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What Happens On The Toilet May Have Mental Health Effects, Study Finds

As scientists are learning more and more every day, our bodies are connected in ways that aren't always so obvious. In many cases, these connections don't even feel like they should make sense.

Nonetheless, it turns out that our stressful lives are indeed accelerating the process that turns our hair gray and it also turns out that you seriously don't want a gum disease called periodontitis. Not if you value your heart and lungs, anyway.

But perhaps the most peculiar connection is the one that can exist between our gut health and our mental health. It sounds strange, but studies confirm in likely awkward ways that it's real.

To get to the bottom of how common digestive issues relate to common mental heath conditions, a research team from Boston's Beth Israel Deaconess Medical Center put out a bowel health questionnaire.

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As they published in the journal Clinical Gastroenterology and Hepatology, they used previously existing national health and nutrition data to identify 495 adults with depression and 4,709 adults with no such diagnosis.

These participants were then given the survey.

This study is just the latest in a line of researching exploring the link between digestive health and mental health.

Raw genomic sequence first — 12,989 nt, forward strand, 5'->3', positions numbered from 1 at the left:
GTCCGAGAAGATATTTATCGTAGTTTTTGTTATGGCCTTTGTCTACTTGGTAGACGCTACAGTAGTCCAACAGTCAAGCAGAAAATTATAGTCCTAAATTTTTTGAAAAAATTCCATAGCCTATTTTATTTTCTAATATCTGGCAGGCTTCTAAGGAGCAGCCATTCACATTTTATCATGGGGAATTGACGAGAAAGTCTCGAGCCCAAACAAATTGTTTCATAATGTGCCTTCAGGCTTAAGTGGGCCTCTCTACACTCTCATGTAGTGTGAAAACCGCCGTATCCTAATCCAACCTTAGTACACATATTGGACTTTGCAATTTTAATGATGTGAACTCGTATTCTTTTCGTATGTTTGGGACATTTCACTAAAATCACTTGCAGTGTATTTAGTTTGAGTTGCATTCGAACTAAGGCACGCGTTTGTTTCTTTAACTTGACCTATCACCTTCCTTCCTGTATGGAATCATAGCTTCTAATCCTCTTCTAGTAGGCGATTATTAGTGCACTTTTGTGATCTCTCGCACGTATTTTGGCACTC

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As biochemist Dr Gill Hart of YorkTest Laboratories told The Daily Mirror, "The gut is home to hundreds of trillions of microorganisms which form part of the gut-microbiome-brain-axis.

"Mood states have been linked with the composition of the microbiome in mentally and physically healthy adults. If your gut is unhappy, it’s likely to affect your overall wellbeing too, physically and mentally."

And once they controlled for clinical and demographic variables, the team from Boston's findings seemed to confirm this in a strangely specific way.

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As the study's lead author, Sarah Ballou explained, chronic diarrhea was "significantly more prevalent" in those with depression than in those without it.

Although this was also true when it came to chronic constipation, it was true to a lesser extent.

The research team also tackled the issue from the other direction and checked what they called the "mean depression scores" for all participants involved.

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And what they found seemed to agree with their other data, as those with chronic diarrhea and chronic constipation were found to have higher mean depression scores than those whose bowel movements were healthy and regular.

However, although depression was found to be more common in both digestive conditions, they varied in severity.

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They found that moderate and severe depression were more significantly associated with chronic diarrhea, while milder forms of depression were more significantly associated with chronic constipation.

h/t: Clinical Gastroenterology and Hepatology

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